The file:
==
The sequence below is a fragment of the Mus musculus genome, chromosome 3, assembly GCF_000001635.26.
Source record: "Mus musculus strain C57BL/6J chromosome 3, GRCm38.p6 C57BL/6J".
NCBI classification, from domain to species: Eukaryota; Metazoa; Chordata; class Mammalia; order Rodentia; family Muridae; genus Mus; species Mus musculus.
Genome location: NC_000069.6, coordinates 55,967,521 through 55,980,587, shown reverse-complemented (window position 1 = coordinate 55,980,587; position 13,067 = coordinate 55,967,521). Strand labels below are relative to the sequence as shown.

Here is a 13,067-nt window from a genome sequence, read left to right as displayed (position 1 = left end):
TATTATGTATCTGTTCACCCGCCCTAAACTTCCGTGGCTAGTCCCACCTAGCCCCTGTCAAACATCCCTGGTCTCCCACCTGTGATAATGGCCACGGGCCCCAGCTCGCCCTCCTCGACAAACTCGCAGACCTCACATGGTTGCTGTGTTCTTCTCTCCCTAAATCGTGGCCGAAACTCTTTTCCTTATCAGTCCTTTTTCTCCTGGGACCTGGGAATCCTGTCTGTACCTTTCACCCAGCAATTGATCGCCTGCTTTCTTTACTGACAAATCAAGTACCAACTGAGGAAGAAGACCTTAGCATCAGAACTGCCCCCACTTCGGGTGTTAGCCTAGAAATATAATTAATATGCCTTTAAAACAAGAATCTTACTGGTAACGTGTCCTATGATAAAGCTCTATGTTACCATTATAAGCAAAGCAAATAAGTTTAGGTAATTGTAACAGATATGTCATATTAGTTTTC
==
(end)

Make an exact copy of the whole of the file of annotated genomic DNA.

The sequence below is a fragment of the Mus musculus genome, chromosome 3, assembly GCF_000001635.26.
Source record: "Mus musculus strain C57BL/6J chromosome 3, GRCm38.p6 C57BL/6J".
NCBI classification, from domain to species: Eukaryota; Metazoa; Chordata; class Mammalia; order Rodentia; family Muridae; genus Mus; species Mus musculus.
Genome location: NC_000069.6, coordinates 55,967,521 through 55,980,587, shown reverse-complemented (window position 1 = coordinate 55,980,587; position 13,067 = coordinate 55,967,521). Strand labels below are relative to the sequence as shown.

Here is a 13,067-nt window from a genome sequence, read left to right as displayed (position 1 = left end):
TATTATGTATCTGTTCACCCGCCCTAAACTTCCGTGGCTAGTCCCACCTAGCCCCTGTCAAACATCCCTGGTCTCCCACCTGTGATAATGGCCACGGGCCCCAGCTCGCCCTCCTCGACAAACTCGCAGACCTCACATGGTTGCTGTGTTCTTCTCTCCCTAAATCGTGGCCGAAACTCTTTTCCTTATCAGTCCTTTTTCTCCTGGGACCTGGGAATCCTGTCTGTACCTTTCACCCAGCAATTGATCGCCTGCTTTCTTTACTGACAAATCAAGTACCAACTGAGGAAGAAGACCTTAGCATCAGAACTGCCCCCACTTCGGGTGTTAGCCTAGAAATATAATTAATATGCCTTTAAAACAAGAATCTTACTGGTAACGTGTCCTATGATAAAGCTCTATGTTACCATTATAAGCAAAGCAAATAAGTTTAGGTAATTGTAACAGATATGTCATATTAGTTTTC